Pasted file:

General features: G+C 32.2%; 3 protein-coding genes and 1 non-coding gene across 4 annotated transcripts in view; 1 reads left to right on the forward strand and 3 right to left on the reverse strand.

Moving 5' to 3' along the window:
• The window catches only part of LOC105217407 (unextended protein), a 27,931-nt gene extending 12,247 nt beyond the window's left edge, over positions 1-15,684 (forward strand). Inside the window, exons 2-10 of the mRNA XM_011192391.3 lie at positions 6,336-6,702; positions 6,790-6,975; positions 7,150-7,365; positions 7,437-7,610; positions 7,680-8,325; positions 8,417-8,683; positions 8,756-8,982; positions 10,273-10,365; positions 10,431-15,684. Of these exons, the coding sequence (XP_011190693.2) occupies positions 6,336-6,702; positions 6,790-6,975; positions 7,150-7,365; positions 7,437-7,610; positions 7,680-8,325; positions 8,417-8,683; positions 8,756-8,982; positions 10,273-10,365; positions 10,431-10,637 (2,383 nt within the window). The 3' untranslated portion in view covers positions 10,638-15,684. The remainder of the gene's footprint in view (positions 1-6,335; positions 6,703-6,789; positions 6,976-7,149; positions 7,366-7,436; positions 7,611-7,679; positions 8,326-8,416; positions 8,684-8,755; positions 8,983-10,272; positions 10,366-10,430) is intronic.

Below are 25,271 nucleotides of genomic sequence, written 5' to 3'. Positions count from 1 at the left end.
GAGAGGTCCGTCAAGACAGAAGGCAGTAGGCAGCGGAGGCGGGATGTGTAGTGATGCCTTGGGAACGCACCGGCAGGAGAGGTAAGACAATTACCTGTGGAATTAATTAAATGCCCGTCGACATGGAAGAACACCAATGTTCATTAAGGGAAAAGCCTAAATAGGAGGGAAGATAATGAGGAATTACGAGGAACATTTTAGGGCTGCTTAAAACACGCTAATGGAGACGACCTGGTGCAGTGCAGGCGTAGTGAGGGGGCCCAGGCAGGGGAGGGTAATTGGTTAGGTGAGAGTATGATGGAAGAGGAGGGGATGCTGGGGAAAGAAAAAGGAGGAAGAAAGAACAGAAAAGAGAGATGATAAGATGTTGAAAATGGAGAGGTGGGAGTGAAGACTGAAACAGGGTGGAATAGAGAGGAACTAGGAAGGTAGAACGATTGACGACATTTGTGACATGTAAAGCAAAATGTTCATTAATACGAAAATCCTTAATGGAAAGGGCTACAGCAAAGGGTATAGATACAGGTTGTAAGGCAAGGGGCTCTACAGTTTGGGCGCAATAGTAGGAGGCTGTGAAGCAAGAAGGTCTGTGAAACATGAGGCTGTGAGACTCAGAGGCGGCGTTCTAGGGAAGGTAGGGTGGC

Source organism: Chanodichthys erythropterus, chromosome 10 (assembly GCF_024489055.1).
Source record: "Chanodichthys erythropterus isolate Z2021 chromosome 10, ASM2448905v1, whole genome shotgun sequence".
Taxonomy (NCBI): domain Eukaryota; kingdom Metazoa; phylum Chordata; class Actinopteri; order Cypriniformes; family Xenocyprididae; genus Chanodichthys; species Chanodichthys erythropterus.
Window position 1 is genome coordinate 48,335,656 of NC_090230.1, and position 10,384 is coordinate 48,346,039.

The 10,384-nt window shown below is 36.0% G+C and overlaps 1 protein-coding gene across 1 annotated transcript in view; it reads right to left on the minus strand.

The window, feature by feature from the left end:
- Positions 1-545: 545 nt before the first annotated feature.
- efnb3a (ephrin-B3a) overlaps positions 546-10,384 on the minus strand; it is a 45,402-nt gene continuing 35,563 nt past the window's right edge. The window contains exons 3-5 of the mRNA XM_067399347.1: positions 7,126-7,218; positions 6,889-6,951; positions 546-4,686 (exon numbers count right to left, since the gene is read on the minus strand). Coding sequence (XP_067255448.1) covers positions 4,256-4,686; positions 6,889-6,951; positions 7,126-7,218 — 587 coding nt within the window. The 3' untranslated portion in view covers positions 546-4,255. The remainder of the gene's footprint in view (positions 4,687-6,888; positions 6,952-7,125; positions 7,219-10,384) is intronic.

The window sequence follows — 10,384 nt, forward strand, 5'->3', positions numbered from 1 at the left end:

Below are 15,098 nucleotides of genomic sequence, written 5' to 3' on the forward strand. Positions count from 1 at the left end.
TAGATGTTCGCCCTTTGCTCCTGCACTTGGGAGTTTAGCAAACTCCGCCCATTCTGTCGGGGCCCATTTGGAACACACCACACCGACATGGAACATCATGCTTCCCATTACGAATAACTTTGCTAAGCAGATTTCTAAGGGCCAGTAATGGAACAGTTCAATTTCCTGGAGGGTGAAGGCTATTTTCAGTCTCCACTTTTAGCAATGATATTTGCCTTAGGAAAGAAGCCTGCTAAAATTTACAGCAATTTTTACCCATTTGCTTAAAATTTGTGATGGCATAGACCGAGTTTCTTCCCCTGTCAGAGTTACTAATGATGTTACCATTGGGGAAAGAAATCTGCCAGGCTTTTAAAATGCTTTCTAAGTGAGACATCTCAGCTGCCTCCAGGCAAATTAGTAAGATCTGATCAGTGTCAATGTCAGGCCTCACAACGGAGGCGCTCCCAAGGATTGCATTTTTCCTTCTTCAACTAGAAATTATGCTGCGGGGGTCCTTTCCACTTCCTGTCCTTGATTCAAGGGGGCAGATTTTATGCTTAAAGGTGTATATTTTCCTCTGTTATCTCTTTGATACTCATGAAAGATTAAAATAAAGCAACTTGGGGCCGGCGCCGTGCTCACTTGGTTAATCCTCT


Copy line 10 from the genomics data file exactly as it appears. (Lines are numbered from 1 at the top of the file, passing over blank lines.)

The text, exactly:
The 10,384-nt window shown below is 36.0% G+C and overlaps 1 protein-coding gene across 1 annotated transcript in view; it reads right to left on the minus strand.